It seems Apple is lowering the boom on iPhone apps that directly access the iPhone’s digital photo media folder.
For some time now a number of iPhone app developers have used the iPhone’s DCIM digital media folder as a backdoor for transferring files between apps and to and from the desktop and the iPhone. (The DCIM folder is one of only places on the iPhone that can be easily accessed via high-speed USB media file transfer utilities.) For the most part the iPhone OS prevents apps from reading and writing to any places on the iPhone file system besides the app’s designated document folder. But the DCIM folder is a big exception. The iPhone doesn’t prevent apps from reading and writing the DCIM folder because access is needed in order to provide apps with access to the camera roll photos and videos.
Apple, however, precludes apps from reading or writing data files to any other place except the app’s “sandbox” document folder through their developer agreement.
This has all created a bit of a tricky situation for developers because we hear from our customers that competitive products support these features. On the other hand it’s not a good strategy to flaunt Apple’s developer agreement.
Apple’s rule is a bit strange. Why is it OK to store image and video files in the DCIM folder but not sound files? What are video files except sound files with moving pictures attached?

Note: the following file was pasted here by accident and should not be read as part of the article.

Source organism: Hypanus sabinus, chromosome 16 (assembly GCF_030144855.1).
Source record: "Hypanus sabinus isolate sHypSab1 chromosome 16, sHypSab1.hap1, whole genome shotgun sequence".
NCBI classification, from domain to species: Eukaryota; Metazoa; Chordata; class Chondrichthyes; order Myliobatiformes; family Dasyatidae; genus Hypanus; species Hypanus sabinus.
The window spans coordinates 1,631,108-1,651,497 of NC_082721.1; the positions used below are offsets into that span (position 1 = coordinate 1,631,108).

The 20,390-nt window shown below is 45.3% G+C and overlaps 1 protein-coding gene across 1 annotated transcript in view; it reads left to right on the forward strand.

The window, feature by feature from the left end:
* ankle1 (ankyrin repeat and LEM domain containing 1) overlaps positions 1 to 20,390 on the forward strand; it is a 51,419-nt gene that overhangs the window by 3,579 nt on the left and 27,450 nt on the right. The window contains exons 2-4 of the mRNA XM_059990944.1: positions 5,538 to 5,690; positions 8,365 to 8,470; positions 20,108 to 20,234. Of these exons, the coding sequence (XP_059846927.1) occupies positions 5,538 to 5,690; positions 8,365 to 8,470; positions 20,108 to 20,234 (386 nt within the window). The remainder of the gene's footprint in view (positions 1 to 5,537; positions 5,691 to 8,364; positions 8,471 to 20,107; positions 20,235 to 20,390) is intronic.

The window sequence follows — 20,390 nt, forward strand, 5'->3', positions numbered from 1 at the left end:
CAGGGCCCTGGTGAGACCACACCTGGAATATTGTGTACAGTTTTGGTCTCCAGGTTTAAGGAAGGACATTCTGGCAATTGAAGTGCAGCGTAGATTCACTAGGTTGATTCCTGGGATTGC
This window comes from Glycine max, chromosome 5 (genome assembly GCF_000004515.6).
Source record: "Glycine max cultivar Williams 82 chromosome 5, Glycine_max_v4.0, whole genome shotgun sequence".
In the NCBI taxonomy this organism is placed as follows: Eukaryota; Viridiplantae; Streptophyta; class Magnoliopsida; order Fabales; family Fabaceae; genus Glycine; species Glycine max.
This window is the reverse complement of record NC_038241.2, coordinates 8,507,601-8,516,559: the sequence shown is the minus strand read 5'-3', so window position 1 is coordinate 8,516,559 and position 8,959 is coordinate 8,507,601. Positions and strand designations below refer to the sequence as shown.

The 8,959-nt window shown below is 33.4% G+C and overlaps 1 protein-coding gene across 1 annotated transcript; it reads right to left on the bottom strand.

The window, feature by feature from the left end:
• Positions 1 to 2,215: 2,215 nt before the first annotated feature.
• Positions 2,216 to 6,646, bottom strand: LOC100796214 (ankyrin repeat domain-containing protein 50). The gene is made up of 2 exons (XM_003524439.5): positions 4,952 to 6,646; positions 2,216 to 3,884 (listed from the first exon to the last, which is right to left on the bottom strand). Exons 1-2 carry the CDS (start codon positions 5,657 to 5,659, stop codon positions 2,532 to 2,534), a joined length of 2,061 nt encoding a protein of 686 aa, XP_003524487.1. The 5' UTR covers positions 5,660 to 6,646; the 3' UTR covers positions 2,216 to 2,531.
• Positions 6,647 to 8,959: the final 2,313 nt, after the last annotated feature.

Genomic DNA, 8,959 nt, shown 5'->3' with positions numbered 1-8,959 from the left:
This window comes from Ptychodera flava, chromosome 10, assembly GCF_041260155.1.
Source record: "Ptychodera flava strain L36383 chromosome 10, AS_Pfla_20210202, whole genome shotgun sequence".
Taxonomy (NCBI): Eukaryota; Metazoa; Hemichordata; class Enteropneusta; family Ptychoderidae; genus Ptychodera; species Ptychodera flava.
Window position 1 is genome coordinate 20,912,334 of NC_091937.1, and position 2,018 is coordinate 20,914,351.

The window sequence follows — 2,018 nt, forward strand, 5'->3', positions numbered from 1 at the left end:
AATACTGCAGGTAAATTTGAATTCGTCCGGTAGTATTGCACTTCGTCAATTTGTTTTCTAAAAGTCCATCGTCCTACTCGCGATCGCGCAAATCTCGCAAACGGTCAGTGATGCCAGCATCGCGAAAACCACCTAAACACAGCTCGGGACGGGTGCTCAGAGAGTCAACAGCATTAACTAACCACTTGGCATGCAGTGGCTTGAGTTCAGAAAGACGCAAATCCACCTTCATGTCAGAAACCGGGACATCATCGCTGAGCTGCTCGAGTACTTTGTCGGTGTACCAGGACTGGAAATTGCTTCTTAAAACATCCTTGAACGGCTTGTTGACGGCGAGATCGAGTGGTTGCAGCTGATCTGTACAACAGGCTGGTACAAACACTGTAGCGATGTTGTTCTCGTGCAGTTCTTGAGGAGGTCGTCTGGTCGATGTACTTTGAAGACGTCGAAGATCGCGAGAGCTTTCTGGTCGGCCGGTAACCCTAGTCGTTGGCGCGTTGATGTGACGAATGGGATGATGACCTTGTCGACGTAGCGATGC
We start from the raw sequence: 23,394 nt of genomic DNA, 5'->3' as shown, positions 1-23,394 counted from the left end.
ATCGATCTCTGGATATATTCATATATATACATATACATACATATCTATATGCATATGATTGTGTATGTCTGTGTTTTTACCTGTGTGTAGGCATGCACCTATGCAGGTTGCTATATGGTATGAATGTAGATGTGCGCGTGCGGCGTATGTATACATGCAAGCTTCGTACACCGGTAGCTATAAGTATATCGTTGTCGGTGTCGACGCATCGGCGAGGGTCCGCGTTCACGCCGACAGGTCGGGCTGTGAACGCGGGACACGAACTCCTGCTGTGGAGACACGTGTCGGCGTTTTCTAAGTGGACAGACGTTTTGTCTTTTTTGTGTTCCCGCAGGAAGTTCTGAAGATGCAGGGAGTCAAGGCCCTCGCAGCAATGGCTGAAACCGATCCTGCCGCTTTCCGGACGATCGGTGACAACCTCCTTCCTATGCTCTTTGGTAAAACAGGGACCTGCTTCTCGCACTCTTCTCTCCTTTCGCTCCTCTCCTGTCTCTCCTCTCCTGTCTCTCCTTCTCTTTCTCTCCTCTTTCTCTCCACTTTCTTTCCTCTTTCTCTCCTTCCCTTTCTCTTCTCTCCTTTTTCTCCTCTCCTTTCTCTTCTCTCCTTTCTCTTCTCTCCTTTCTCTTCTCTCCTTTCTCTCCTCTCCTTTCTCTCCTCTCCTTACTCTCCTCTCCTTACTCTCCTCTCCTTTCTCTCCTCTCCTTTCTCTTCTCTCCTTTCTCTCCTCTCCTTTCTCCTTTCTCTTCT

So far Apple has required DigiDNA’s FileAid and Good.iWare’s GoodReader to cease using the iPhone’s DCIM digital media folder for transferring files to and from the iPhone. On the GoodReader’s iTunes page Good.iWare declares,
“ATTENTION, USB File Transfer was REMOVED due to Apple’s demand, to avoid violation of Apple’s rules”
According to iPhone Explorer maker mypodapps.com:
…It is now with great sadness and disappointment that I bring you the news that our USB transfer support for these App Store apps will soon end. We have recently discovered that our current means by which we enable iPhone apps to gain USB access puts these apps in violation of the App Store rules. To avoid the boot, over the course of the next several days, App Store apps with USB access may release updates that remove this privilege… If you are iPhone App developer who just submitted an update, and you see a orange/yellow dot next to your app’s status, with the message “Waiting for Export Compliance” this may be a result of the newly apparently stance on USB transfer…
Lexcycle’s Stanza (now owned by Amazon) still supports USB to DCIM folder transfer of eBooks.
ReaddleDocs another popular PDF reader app also still supports USB to DCIM folder transfer and supplies a utility to upload your documents.
Amidio (maker of one of last month’s most controversial App Store limbo apps TouchDJ) makes a range of music and synthesizer apps that use the DCIM folder for sound sample transfer between their own apps like Noise.io and JR Hexatone and promotes the technique as a “standard” they call ioLibrary. Updates to both Noise.io and JR Hexatone are apparently awaiting approval from Apple.